After arguing, Sidi wants to leave, but Lakunle tells her of his love for her, but she remains indifferent. Eventually, it is revealed that Sidi does not want to marry him because Lakunle refuses to pay her bride-price as he thinks it is an uncivilized, outrageous custom. Sidi tells him that if she did so, people will jeer at her, saying that she is not a virgin. Lakunle further professes how he wants to marry her and treat her "just like the Lagos couples I have seen". Sidi does not care. She also says that she finds the Western custom of kissing repulsive. She tells him that not paying her bride price is mean and miserly.
As the village girls enter, they play "the dance of the Lost Traveller" featuring the sudden arrival of a photographer in their midst some time ago. They tease the traveller in the play, calling his motorbike "the devil's own horse" and the camera that he used to take pictures "the one-eyed box". Four girls dance the "devil-horse", a youth is selected to play the snake and Lakunle becomes the Traveller. He seeks to be excused to teach Primary Four Geography but Sidi informs him that the village is on holiday due to the arrival of the photographer/traveler.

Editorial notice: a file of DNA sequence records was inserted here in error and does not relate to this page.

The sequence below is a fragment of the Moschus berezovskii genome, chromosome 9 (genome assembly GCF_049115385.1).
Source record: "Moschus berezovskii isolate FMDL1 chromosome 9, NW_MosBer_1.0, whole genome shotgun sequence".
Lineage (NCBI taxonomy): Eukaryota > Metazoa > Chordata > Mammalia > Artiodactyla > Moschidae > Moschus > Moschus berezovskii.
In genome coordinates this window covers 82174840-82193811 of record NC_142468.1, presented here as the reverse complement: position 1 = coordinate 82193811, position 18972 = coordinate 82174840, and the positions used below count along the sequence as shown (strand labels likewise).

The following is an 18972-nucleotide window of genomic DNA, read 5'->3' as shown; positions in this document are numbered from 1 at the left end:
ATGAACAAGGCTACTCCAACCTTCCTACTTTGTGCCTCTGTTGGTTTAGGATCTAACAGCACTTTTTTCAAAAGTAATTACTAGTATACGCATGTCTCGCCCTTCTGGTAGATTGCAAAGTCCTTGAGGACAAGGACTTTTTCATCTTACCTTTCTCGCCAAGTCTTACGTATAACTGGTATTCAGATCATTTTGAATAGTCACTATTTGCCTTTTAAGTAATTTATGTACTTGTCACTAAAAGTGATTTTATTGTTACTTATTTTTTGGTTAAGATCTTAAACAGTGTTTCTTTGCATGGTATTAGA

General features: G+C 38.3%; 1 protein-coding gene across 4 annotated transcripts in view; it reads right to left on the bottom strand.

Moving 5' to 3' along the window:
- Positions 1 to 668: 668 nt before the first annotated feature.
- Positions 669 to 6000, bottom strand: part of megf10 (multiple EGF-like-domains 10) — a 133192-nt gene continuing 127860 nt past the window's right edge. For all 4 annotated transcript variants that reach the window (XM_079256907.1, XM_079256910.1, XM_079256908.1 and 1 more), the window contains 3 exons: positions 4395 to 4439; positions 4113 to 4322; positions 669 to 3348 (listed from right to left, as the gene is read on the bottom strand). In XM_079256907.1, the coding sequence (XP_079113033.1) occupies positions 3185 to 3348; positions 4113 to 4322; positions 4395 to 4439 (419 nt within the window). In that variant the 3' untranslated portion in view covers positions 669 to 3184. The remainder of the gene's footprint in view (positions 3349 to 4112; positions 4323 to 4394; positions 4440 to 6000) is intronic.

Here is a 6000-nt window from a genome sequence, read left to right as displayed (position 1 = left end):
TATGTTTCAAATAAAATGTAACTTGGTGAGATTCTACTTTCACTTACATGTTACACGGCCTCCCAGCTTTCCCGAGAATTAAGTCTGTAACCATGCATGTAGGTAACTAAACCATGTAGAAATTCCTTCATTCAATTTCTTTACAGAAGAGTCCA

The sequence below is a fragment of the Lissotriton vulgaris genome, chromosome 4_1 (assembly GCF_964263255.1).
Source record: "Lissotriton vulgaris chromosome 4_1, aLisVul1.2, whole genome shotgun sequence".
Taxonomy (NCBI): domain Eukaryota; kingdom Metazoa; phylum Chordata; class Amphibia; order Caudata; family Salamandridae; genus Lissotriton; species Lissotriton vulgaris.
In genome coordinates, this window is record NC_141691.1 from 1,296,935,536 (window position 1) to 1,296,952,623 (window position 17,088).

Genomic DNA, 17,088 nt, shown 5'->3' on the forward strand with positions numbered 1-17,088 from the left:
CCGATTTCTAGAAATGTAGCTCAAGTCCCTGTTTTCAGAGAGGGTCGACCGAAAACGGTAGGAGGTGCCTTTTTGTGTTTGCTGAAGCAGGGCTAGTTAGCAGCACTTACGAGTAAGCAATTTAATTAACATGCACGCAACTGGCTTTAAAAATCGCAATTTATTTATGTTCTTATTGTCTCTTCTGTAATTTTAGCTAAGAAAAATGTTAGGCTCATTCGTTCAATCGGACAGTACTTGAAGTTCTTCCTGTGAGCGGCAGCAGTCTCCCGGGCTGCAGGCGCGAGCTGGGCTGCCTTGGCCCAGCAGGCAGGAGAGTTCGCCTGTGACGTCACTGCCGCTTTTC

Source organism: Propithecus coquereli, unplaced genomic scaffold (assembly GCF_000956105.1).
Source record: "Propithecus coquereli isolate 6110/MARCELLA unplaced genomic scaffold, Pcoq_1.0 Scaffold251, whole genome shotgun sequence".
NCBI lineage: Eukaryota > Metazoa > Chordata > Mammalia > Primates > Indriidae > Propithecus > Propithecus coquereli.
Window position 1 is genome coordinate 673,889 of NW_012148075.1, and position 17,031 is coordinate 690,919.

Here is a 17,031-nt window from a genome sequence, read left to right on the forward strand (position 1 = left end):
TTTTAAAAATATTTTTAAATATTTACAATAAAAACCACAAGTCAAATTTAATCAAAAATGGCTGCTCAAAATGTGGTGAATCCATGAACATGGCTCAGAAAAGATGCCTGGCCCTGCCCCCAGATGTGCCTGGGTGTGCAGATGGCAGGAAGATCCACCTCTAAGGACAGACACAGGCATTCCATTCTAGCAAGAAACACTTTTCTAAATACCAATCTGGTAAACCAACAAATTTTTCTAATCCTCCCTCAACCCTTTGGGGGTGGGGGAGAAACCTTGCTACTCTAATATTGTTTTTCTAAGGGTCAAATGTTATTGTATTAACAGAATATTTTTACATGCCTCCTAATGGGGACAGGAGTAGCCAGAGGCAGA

We also find out that the photographer made a picture book about the village based on the photos he took. There is a picture of Sidi on the front page, and a two-page spread of her somewhere inside. Baroka is featured too, but he "is in a little corner somewhere in the book, and even that corner he shares with one of the village latrines". They banter about for a while, Lakunle gave in and participated because he couldn't tolerate being taunted by them.
The Dance of the Lost Traveller
The four girls kissed on the ground, forming the wheels of the poor. Lakunle adjusts their position and sits in air in the middle. He pretends to drive the "car". The girls dance the stall. They shudder, and drop their faces onto their laps. He pretends to try to restart the "car". He gets out and checks the "wheels" and also pinches them. He tries to start the "car", fails and takes his things for a trek.
He hears a girl misbehaving, but attributes it to sunstroke, so he throws the bottle that he was drinking from in that general direction. He hears a scream and a torrent of abuse. He takes a closer look and sees a girl (played by Sidi). He tries to take photos, but falls down into the stream.